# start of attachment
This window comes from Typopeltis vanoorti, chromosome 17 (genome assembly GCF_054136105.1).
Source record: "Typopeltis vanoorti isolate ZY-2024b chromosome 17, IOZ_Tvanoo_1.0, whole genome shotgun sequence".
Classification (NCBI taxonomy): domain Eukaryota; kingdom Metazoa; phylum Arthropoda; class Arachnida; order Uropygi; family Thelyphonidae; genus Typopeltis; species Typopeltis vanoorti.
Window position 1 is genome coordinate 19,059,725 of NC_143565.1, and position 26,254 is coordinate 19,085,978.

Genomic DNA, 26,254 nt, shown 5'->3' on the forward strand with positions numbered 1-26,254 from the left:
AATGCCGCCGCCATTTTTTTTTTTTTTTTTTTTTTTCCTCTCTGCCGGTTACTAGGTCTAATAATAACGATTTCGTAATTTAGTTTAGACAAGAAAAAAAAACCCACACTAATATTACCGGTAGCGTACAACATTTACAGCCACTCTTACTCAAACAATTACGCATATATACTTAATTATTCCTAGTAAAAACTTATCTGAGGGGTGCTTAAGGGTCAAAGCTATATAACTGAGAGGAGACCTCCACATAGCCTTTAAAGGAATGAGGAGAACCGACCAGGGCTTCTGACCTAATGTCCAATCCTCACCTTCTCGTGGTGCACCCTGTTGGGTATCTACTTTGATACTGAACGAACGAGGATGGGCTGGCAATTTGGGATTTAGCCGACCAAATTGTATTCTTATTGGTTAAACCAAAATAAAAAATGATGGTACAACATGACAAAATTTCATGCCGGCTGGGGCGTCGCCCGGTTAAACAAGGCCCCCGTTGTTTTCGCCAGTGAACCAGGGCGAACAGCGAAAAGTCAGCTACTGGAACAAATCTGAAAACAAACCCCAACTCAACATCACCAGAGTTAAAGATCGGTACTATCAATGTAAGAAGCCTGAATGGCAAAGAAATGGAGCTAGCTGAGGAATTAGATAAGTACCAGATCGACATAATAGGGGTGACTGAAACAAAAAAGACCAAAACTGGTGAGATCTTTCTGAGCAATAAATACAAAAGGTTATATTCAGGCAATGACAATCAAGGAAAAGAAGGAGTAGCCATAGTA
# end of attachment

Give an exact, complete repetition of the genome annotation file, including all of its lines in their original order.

This window comes from Typopeltis vanoorti, chromosome 17 (genome assembly GCF_054136105.1).
Source record: "Typopeltis vanoorti isolate ZY-2024b chromosome 17, IOZ_Tvanoo_1.0, whole genome shotgun sequence".
Classification (NCBI taxonomy): domain Eukaryota; kingdom Metazoa; phylum Arthropoda; class Arachnida; order Uropygi; family Thelyphonidae; genus Typopeltis; species Typopeltis vanoorti.
Window position 1 is genome coordinate 19,059,725 of NC_143565.1, and position 26,254 is coordinate 19,085,978.

Genomic DNA, 26,254 nt, shown 5'->3' on the forward strand with positions numbered 1-26,254 from the left:
AATGCCGCCGCCATTTTTTTTTTTTTTTTTTTTTTTCCTCTCTGCCGGTTACTAGGTCTAATAATAACGATTTCGTAATTTAGTTTAGACAAGAAAAAAAAACCCACACTAATATTACCGGTAGCGTACAACATTTACAGCCACTCTTACTCAAACAATTACGCATATATACTTAATTATTCCTAGTAAAAACTTATCTGAGGGGTGCTTAAGGGTCAAAGCTATATAACTGAGAGGAGACCTCCACATAGCCTTTAAAGGAATGAGGAGAACCGACCAGGGCTTCTGACCTAATGTCCAATCCTCACCTTCTCGTGGTGCACCCTGTTGGGTATCTACTTTGATACTGAACGAACGAGGATGGGCTGGCAATTTGGGATTTAGCCGACCAAATTGTATTCTTATTGGTTAAACCAAAATAAAAAATGATGGTACAACATGACAAAATTTCATGCCGGCTGGGGCGTCGCCCGGTTAAACAAGGCCCCCGTTGTTTTCGCCAGTGAACCAGGGCGAACAGCGAAAAGTCAGCTACTGGAACAAATCTGAAAACAAACCCCAACTCAACATCACCAGAGTTAAAGATCGGTACTATCAATGTAAGAAGCCTGAATGGCAAAGAAATGGAGCTAGCTGAGGAATTAGATAAGTACCAGATCGACATAATAGGGGTGACTGAAACAAAAAAGACCAAAACTGGTGAGATCTTTCTGAGCAATAAATACAAAAGGTTATATTCAGGCAATGACAATCAAGGAAAAGAAGGAGTAGCCATAGTA